Africville – The Lost Town
Linda Ward, CBC News Online | July 8, 2002

Demolition of buildings in Africville

In the north end of Halifax was a town called Africville ... until 1970, when bulldozers knocked down what was left of the community. The city had expropriated the land to make way for industrial development.

To some, Africville was a slum, populated by former American slaves who escaped during the War of 1812. To about 400 black settlers, it was a place where they could live in privacy, free from racism and discrimination.

The history of Africville

The town was officially founded in the 1840s, but many of the families who lived there can trace their roots in Africville as far back as the 1700s. Its people were among the first settlers in Nova Scotia, which once was a "slave society." However, the rocky terrain of Nova Scotia limited agricultural potential and prevented slavery from developing on a large scale.

Many American slaves migrated to Nova Scotia after the American Revolution, freed by the British to encourage them to leave their revolutionary masters. They were promised equality, but ended up selling themselves into slavery in order to survive.

In 1792, an agent of the Sierra Leone Company persuaded nearly 2,000 of the Halifax settlers to migrate to Africa. Then, in 1796, more than 550 Maroons, a group of African descent slaves deported from Jamaica, settled on the lands vacated by the black settlers. In 1800, they were shipped off to Sierra Leone where they helped to suppress a rebellion by the former American slaves.

Following the War of 1812, as many as 3,000 blacks streamed into the province and settled within a short distance of Halifax. The British had promised they would be given basic necessities to help them settle into a life of freedom. But the British did not follow through on their promise, and left the refugees to fend for themselves, without food, clothing or shelter.

The original Africville settlers were made up of the many blacks who had come to Nova Scotia over several centuries. These settlers moved to Africville in order to escape the economic hardships encountered on the rocky and barren land of their original settlements.

The first land purchase in Africville is believed to have been in 1848.According to Parks Canada, the population of Africville never exceeded 400 people, who came from up to 80 different families. It was a tight-knit community of law-abiding, tax paying, Baptist citizens who did their best to survive in the conditions they faced. By 1849, the newly formed community had established a Baptist church.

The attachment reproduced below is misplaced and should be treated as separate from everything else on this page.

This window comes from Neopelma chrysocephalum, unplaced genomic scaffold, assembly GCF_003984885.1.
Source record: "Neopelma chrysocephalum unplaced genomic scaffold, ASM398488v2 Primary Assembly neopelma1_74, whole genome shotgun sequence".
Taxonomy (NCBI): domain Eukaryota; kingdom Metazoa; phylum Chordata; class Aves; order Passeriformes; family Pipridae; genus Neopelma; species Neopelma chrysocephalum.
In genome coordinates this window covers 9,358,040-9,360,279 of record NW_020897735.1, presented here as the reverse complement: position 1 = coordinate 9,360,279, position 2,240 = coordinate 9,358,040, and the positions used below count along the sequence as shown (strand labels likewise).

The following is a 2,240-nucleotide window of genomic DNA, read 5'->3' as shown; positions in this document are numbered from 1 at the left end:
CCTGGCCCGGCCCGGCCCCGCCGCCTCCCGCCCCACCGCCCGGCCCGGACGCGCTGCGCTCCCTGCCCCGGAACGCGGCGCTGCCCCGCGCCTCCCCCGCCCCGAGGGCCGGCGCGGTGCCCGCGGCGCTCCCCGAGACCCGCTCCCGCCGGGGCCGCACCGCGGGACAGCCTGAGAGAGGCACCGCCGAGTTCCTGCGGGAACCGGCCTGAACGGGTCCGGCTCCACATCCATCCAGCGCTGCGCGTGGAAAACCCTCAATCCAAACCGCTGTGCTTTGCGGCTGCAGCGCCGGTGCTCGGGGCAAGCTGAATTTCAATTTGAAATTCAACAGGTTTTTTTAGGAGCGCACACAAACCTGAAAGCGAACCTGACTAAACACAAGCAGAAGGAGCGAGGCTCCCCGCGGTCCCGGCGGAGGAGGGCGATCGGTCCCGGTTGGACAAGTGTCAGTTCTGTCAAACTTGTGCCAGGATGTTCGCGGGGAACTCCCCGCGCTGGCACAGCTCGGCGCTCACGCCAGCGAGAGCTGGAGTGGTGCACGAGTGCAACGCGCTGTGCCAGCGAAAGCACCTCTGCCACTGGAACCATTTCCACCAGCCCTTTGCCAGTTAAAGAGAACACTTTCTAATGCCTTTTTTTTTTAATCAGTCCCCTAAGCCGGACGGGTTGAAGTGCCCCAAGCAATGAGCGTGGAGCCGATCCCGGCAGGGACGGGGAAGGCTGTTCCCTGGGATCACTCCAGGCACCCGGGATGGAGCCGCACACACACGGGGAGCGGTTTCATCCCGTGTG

In the 1850s, some Africville residents were relocated due to railway construction. The city began building industrial sites all around and through Africville after Halifax residents rejected the unappealing structures. Africville became the home to Rockhead Prison (1853), the city's night soil disposal pits (1858), an infectious disease hospital (during the 1870s), a trachoma hospital (1905), an open city dump and incinerator (in the early 1950s) and a slaughterhouse.

The Halifax city council, according to its minutes, regarded the "area around Africville as a location for city facilities not tolerated in other neighbourhoods." In addition to the smelly, dirty industries that were relocated to Africville, the city failed to install water service, sewage or lights. Africville also lacked recreational facilities although the Halifax Recreation and Playgrounds Commission did provide facilities to other areas of the city. The residents had no fire or police protection, which led to illegal liquor and entertainment enterprises developing in the small town. By the mid-1940s, Africville was seen as a real problem for the city of Halifax.


In 1947, Halifax city council designated Africville as industrial land. However, the residents of Africville expressed a desire to stay and develop the area residentially. City council authorized the borrowing of funds to provide water and sewerage services, but the services were never installed. In the 1950s, discussions in the Halifax city council concerning the industrial potential of the Africville site increased. The city of Halifax owned sizable property to the south, east and west; railway tracks surrounded and intersected the community and the shoreline was valuable for harbour development.